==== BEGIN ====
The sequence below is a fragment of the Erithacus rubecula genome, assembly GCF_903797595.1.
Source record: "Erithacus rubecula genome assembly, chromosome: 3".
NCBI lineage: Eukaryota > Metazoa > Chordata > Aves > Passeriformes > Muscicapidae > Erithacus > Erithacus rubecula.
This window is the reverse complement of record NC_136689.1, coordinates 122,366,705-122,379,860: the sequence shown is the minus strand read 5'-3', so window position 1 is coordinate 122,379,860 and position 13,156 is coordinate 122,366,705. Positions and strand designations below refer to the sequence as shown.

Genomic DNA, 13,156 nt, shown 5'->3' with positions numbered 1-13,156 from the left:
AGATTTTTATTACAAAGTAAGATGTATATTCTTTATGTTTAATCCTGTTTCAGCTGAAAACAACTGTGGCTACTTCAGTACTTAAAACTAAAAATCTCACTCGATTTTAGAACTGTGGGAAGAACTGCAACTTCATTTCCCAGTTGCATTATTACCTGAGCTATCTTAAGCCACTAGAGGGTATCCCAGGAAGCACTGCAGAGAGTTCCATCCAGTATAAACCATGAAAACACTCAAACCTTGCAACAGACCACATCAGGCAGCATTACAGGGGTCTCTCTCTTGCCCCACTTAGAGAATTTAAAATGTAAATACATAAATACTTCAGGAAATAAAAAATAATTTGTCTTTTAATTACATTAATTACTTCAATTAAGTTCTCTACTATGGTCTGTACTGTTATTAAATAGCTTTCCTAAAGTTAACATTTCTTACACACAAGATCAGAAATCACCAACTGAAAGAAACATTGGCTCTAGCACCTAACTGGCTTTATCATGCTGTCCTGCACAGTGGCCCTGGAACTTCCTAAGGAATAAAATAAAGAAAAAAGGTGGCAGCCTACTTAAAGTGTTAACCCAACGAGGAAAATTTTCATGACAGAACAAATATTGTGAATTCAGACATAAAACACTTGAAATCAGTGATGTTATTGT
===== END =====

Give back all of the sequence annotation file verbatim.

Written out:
The sequence below is a fragment of the Erithacus rubecula genome, assembly GCF_903797595.1.
Source record: "Erithacus rubecula genome assembly, chromosome: 3".
NCBI lineage: Eukaryota > Metazoa > Chordata > Aves > Passeriformes > Muscicapidae > Erithacus > Erithacus rubecula.
This window is the reverse complement of record NC_136689.1, coordinates 122,366,705-122,379,860: the sequence shown is the minus strand read 5'-3', so window position 1 is coordinate 122,379,860 and position 13,156 is coordinate 122,366,705. Positions and strand designations below refer to the sequence as shown.

Genomic DNA, 13,156 nt, shown 5'->3' with positions numbered 1-13,156 from the left:
AGATTTTTATTACAAAGTAAGATGTATATTCTTTATGTTTAATCCTGTTTCAGCTGAAAACAACTGTGGCTACTTCAGTACTTAAAACTAAAAATCTCACTCGATTTTAGAACTGTGGGAAGAACTGCAACTTCATTTCCCAGTTGCATTATTACCTGAGCTATCTTAAGCCACTAGAGGGTATCCCAGGAAGCACTGCAGAGAGTTCCATCCAGTATAAACCATGAAAACACTCAAACCTTGCAACAGACCACATCAGGCAGCATTACAGGGGTCTCTCTCTTGCCCCACTTAGAGAATTTAAAATGTAAATACATAAATACTTCAGGAAATAAAAAATAATTTGTCTTTTAATTACATTAATTACTTCAATTAAGTTCTCTACTATGGTCTGTACTGTTATTAAATAGCTTTCCTAAAGTTAACATTTCTTACACACAAGATCAGAAATCACCAACTGAAAGAAACATTGGCTCTAGCACCTAACTGGCTTTATCATGCTGTCCTGCACAGTGGCCCTGGAACTTCCTAAGGAATAAAATAAAGAAAAAAGGTGGCAGCCTACTTAAAGTGTTAACCCAACGAGGAAAATTTTCATGACAGAACAAATATTGTGAATTCAGACATAAAACACTTGAAATCAGTGATGTTATTGT